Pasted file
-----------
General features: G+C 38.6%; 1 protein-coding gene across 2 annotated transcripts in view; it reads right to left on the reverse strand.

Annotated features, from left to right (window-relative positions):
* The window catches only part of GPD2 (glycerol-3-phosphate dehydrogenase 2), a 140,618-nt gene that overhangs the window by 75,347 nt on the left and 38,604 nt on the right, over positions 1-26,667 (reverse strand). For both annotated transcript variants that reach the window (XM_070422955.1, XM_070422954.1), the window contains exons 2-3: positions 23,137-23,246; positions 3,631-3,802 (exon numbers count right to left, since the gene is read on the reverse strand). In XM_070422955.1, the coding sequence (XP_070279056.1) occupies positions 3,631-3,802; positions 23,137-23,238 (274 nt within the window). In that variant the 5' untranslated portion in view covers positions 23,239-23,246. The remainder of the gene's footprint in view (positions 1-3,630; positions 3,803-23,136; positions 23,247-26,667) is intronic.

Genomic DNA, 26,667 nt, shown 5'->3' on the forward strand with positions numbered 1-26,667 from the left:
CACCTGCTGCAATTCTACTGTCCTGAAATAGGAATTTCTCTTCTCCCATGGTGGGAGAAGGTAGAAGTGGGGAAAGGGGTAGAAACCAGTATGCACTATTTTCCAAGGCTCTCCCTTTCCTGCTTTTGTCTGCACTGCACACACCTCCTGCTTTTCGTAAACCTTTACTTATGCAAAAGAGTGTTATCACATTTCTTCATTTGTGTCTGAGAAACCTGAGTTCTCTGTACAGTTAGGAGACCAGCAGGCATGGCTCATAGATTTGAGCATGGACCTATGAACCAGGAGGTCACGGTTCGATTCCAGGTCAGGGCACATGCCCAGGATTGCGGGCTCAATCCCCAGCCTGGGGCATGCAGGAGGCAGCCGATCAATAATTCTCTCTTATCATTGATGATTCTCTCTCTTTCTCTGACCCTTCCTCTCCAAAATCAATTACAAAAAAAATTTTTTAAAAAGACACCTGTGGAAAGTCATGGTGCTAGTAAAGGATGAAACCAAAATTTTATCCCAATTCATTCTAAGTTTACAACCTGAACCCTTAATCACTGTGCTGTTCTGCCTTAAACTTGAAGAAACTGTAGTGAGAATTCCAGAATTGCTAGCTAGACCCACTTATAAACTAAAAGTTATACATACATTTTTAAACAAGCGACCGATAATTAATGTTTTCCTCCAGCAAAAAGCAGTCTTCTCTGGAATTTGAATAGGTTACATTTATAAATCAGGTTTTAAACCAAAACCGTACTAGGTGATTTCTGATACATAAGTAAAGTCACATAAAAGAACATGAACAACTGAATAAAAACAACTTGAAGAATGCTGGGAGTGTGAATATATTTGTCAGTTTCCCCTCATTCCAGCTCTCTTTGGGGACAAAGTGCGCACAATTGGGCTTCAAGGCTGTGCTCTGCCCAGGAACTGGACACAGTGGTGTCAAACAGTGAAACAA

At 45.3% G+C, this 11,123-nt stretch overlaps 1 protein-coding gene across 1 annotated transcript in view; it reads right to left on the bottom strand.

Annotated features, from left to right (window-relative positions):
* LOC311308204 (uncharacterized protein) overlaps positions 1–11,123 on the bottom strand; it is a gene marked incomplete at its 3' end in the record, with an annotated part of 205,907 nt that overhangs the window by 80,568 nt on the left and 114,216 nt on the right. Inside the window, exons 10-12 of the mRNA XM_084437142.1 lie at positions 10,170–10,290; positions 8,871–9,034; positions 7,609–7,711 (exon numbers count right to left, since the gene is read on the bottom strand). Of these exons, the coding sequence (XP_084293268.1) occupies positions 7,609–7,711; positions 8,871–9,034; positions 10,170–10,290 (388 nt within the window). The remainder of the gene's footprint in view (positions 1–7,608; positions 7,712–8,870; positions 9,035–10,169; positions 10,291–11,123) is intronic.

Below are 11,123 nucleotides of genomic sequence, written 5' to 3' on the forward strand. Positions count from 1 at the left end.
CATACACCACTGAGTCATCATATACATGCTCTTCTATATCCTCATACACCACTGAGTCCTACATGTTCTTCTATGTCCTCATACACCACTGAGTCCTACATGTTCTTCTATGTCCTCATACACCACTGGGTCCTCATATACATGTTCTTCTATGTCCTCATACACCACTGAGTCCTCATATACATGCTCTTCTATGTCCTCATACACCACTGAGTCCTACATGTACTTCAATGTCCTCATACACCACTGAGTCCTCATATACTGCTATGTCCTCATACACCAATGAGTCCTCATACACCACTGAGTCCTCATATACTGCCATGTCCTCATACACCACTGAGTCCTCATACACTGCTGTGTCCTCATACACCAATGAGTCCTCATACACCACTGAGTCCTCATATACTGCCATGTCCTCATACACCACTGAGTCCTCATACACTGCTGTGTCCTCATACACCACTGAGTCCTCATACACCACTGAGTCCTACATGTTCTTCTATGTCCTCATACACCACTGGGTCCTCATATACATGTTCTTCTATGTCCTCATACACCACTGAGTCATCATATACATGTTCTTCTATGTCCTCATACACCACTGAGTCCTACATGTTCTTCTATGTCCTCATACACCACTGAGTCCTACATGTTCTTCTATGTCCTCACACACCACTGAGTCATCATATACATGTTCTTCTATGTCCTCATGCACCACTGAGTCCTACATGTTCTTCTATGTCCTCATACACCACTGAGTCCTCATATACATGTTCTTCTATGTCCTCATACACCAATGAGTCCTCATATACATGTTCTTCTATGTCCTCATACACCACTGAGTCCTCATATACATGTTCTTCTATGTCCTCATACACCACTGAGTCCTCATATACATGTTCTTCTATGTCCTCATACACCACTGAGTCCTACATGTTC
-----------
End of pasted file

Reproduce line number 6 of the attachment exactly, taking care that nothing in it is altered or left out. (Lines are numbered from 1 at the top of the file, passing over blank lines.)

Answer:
At 45.3% G+C, this 11,123-nt stretch overlaps 1 protein-coding gene across 1 annotated transcript in view; it reads right to left on the bottom strand.